University of Maryland
School of Architecture Planning and Preservation
Carl Elefante FAIA
Class of 1980
TV journalist Tom Brokaw popularized the term ?The Greatest Generation? in his 1998 book to characterize those Americans who grew up during the Great Depression of the 1930?s, defeated Fascism, Nazism and Imperial Japan in World War II, and afterwards shaped the modern world. They created a world of unprecedented economic vitality and personal freedom. It is populated with cities punctuated by towers of steel and glass, bustling with trains, planes and automobiles. They created the core conditions of the world you and I grew up in. Your generation of architects, planners and preservationists will devote much of your careers to redefining and adapting the world shaped by The Greatest Generation.
Viewed in 2010, the promise of the modern era is conditioned by concerns of environmental decline, diminishing resources, and the unintended consequence of climate change. While it is easy to become numb to the seemingly daily reports of impending doom, it is professionally irresponsible for architects, planners and preservationists to ignore this call to action. Your career will be shaped by these challenges of the Greatest Generation?s world.
The building industry economic sector is at the very center of efforts to curb the negative consequences of modern-era development. The construction and operation of buildings contributes more to climate change than any other economic sector, responsible for nearly forty percent (40%) of carbon dioxide (CO2) emissions, a fact that has not escaped the notice of policy-makers at every level of government. Climate scientists have identified a rapidly approaching ?tipping point? at which climate change will proceed under its own momentum. James Hansen, the chief climate scientist for NASA and NOAA, predicts this tipping point will be reached no later than 2060 if current patterns continue.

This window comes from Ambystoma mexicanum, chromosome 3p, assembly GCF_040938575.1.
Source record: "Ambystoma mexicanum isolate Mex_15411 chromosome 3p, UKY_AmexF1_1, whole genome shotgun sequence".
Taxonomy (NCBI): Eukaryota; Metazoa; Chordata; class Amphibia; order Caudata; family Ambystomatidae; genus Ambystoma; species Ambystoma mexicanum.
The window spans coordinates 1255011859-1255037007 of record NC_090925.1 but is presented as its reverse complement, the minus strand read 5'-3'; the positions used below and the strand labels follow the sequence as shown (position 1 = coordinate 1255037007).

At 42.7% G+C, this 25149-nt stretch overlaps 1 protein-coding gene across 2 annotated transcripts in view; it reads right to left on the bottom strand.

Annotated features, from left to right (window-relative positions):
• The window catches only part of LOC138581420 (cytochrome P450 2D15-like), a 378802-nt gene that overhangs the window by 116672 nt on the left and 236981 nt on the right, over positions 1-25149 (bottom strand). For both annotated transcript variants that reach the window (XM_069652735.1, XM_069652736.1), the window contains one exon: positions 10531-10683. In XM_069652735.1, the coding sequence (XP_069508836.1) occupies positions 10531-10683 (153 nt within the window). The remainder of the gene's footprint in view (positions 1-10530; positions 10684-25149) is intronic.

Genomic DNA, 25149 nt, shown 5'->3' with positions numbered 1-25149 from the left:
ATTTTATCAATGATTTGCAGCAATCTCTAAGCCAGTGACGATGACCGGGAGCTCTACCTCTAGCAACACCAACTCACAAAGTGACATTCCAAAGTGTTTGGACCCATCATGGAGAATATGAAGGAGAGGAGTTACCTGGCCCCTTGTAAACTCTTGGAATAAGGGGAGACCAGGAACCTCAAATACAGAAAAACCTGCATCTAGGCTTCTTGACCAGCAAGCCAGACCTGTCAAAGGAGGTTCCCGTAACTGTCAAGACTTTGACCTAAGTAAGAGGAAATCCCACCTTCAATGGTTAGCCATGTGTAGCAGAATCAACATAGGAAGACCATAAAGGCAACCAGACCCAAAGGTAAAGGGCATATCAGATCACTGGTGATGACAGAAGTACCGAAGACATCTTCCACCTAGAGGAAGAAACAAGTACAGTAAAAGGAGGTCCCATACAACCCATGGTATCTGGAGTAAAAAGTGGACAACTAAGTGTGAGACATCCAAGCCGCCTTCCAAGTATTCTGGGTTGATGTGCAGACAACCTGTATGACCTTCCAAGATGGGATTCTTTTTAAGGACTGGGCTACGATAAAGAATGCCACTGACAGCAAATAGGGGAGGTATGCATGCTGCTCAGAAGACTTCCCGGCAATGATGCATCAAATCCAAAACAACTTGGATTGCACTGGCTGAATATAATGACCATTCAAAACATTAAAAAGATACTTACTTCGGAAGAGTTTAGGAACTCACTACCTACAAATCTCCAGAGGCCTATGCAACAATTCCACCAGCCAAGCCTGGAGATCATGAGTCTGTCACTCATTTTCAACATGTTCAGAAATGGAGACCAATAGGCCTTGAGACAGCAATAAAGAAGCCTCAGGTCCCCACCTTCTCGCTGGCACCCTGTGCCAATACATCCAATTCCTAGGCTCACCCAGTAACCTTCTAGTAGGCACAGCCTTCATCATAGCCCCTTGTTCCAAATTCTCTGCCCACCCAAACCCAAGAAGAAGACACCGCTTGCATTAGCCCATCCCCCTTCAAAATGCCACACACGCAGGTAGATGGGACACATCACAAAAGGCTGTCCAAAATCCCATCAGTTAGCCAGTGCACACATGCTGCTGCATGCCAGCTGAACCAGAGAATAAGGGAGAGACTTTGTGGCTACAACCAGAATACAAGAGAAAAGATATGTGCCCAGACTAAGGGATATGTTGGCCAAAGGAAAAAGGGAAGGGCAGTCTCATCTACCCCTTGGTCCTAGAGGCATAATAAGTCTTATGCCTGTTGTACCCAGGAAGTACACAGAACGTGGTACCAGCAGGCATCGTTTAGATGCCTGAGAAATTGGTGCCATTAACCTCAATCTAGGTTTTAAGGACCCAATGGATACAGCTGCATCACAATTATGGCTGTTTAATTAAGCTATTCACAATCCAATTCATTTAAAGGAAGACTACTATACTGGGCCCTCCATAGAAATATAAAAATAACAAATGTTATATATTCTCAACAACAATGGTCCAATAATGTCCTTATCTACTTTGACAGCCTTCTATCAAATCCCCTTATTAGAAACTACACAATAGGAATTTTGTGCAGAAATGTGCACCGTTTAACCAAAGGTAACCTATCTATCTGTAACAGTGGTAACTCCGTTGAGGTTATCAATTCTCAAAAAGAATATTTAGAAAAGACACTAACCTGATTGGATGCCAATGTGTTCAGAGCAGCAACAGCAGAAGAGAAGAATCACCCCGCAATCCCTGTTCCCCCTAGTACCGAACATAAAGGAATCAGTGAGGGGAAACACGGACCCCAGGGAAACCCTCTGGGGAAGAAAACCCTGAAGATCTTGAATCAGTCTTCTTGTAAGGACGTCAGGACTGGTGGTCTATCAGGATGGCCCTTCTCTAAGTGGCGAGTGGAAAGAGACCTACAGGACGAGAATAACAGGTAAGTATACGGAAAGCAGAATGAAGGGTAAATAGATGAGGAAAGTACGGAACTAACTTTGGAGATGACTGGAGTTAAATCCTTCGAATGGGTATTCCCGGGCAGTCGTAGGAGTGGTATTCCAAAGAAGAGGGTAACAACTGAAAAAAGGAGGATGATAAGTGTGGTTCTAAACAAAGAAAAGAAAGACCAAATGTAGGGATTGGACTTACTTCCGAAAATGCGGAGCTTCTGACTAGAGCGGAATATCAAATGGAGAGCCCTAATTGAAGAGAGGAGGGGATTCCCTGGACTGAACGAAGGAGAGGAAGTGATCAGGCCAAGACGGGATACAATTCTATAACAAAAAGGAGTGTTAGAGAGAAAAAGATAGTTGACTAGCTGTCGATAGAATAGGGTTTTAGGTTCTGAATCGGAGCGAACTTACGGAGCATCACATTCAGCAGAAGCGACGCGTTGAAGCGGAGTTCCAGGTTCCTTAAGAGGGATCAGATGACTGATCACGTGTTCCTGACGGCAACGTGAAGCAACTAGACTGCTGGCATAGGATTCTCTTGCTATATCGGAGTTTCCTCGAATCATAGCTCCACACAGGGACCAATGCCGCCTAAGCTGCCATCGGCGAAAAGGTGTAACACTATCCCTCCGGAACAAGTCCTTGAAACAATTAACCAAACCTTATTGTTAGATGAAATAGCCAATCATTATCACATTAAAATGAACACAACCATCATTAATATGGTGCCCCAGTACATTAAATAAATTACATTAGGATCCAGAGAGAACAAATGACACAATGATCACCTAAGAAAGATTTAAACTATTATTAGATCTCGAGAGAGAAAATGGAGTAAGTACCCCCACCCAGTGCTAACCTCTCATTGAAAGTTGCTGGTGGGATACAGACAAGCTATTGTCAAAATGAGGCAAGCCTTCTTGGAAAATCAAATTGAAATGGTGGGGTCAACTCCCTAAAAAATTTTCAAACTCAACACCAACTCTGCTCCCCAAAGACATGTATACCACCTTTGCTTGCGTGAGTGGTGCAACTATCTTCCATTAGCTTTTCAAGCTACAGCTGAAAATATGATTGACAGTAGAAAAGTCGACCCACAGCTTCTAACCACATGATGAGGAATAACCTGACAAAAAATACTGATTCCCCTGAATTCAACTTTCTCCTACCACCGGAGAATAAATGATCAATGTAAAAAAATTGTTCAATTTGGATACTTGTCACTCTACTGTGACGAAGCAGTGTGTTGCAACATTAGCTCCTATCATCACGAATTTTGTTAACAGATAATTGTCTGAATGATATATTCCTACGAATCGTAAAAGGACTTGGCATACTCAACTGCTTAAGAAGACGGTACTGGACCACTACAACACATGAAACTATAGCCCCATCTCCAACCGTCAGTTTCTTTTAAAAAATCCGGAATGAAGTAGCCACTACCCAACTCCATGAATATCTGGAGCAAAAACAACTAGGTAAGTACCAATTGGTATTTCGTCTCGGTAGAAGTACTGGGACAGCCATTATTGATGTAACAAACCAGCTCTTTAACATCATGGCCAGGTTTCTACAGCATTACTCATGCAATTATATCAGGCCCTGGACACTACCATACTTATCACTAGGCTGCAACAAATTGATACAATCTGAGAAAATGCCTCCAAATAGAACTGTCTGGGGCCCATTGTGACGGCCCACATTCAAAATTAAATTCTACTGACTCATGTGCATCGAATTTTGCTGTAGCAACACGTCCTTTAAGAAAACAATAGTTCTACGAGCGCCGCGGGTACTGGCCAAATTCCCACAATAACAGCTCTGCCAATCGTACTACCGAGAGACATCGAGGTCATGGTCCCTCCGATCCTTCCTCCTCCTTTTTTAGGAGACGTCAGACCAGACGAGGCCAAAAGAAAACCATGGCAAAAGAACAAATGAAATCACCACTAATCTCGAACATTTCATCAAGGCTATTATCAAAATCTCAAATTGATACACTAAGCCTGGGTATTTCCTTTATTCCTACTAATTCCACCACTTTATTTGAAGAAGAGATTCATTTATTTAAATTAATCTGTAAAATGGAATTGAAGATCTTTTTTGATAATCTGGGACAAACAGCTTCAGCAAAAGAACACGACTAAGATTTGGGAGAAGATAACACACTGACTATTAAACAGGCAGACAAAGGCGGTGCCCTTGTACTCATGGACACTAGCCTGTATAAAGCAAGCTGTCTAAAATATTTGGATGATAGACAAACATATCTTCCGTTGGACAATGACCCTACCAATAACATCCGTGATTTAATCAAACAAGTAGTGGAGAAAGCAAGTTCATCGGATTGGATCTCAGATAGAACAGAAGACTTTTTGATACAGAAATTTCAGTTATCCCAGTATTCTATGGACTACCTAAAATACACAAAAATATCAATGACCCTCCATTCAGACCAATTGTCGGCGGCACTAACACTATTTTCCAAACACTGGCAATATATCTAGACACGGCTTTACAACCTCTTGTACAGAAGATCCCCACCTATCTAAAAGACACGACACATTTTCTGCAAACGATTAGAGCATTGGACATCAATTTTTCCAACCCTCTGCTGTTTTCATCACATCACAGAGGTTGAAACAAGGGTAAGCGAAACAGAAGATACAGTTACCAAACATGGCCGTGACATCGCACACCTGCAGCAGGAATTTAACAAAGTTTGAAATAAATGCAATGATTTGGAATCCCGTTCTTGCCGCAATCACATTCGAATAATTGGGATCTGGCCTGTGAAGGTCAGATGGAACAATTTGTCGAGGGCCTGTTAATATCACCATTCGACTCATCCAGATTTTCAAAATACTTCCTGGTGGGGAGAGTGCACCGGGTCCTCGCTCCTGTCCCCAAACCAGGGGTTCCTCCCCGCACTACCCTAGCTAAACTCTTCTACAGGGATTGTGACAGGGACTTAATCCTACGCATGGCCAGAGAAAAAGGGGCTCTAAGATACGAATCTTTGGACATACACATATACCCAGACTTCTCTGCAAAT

Reducing emissions from buildings is considered by many to be the most reliable path to dramatically reduce greenhouse gas emissions. In the U.S., creating net-zero energy buildings is the preferred approach to achieving these reductions, placing what we do as architects, planners and preservationists at the center of the solution to global-scale problems.
Instead of dwelling further on the challenges facing our professions, I prefer to turn to the reasons why I believe we are capable of meeting them and how you will compete with the World War II generation for recognition as the Greatest Generation. There are three trends that are transforming how architects, planners and preservationists work today and will make your careers dramatically different from mine: first, increasingly rapid developments in design technology; second, the trend toward interdisciplinary integration; and third, the redirection of global economy to a ?restorative? development mode.
In the span of my career, slide rules have disappeared from architectural offices, replaced with cloud computing and the Internet. Building Information Modeling (BIM) is revolutionizing architectural and preservation practice, allowing designers to construct in virtual space models of the buildings we design and renovate. Similarly, Geographic Information Systems (GIS) is revolutionizing planning. BIM and GIS put the building and environmental sciences directly into the hands of designers. The practical ability to integrate these left-brain, hard sciences with intuitive, right brain, design sensibilities has limitless potential.
As designers, we can now know much more about the performance of buildings and the environmental impacts of construction and operation. Today architects use modeling to predict energy usage, assess thermal envelope performance, simulate daylighting and natural ventilation, and compare life-cycle impacts of materials. Today planners use modeling to study impacts of transit and urban design on water and air quality. Today preservationists use energy audits, blower-door testing and moisture probes to analyze conditions before making interventions in existing buildings. During your career, these tools will allow you to truly and fully appreciate the impacts of your design choices.